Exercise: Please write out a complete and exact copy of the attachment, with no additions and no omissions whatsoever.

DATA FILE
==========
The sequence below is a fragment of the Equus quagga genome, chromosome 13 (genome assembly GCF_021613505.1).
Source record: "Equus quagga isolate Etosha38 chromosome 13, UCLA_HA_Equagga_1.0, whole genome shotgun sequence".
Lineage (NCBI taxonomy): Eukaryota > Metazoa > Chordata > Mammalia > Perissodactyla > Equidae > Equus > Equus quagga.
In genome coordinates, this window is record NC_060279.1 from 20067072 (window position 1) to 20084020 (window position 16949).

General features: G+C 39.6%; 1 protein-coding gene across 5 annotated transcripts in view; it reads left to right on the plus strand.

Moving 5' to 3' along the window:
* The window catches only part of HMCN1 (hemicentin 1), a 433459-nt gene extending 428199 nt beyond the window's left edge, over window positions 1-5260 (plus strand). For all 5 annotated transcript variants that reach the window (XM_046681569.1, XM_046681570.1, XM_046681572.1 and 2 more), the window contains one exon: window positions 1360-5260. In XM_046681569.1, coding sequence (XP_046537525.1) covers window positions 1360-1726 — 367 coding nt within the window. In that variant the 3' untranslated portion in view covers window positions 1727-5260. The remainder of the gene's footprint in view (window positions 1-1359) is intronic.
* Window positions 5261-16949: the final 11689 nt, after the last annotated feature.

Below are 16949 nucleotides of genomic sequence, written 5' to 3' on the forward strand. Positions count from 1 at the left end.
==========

The sequence below is a fragment of the Equus quagga genome, chromosome 13 (genome assembly GCF_021613505.1).
Source record: "Equus quagga isolate Etosha38 chromosome 13, UCLA_HA_Equagga_1.0, whole genome shotgun sequence".
Lineage (NCBI taxonomy): Eukaryota > Metazoa > Chordata > Mammalia > Perissodactyla > Equidae > Equus > Equus quagga.
In genome coordinates, this window is record NC_060279.1 from 20067072 (window position 1) to 20084020 (window position 16949).

General features: G+C 39.6%; 1 protein-coding gene across 5 annotated transcripts in view; it reads left to right on the plus strand.

Moving 5' to 3' along the window:
* The window catches only part of HMCN1 (hemicentin 1), a 433459-nt gene extending 428199 nt beyond the window's left edge, over window positions 1-5260 (plus strand). For all 5 annotated transcript variants that reach the window (XM_046681569.1, XM_046681570.1, XM_046681572.1 and 2 more), the window contains one exon: window positions 1360-5260. In XM_046681569.1, coding sequence (XP_046537525.1) covers window positions 1360-1726 — 367 coding nt within the window. In that variant the 3' untranslated portion in view covers window positions 1727-5260. The remainder of the gene's footprint in view (window positions 1-1359) is intronic.
* Window positions 5261-16949: the final 11689 nt, after the last annotated feature.

Below are 16949 nucleotides of genomic sequence, written 5' to 3' on the forward strand. Positions count from 1 at the left end.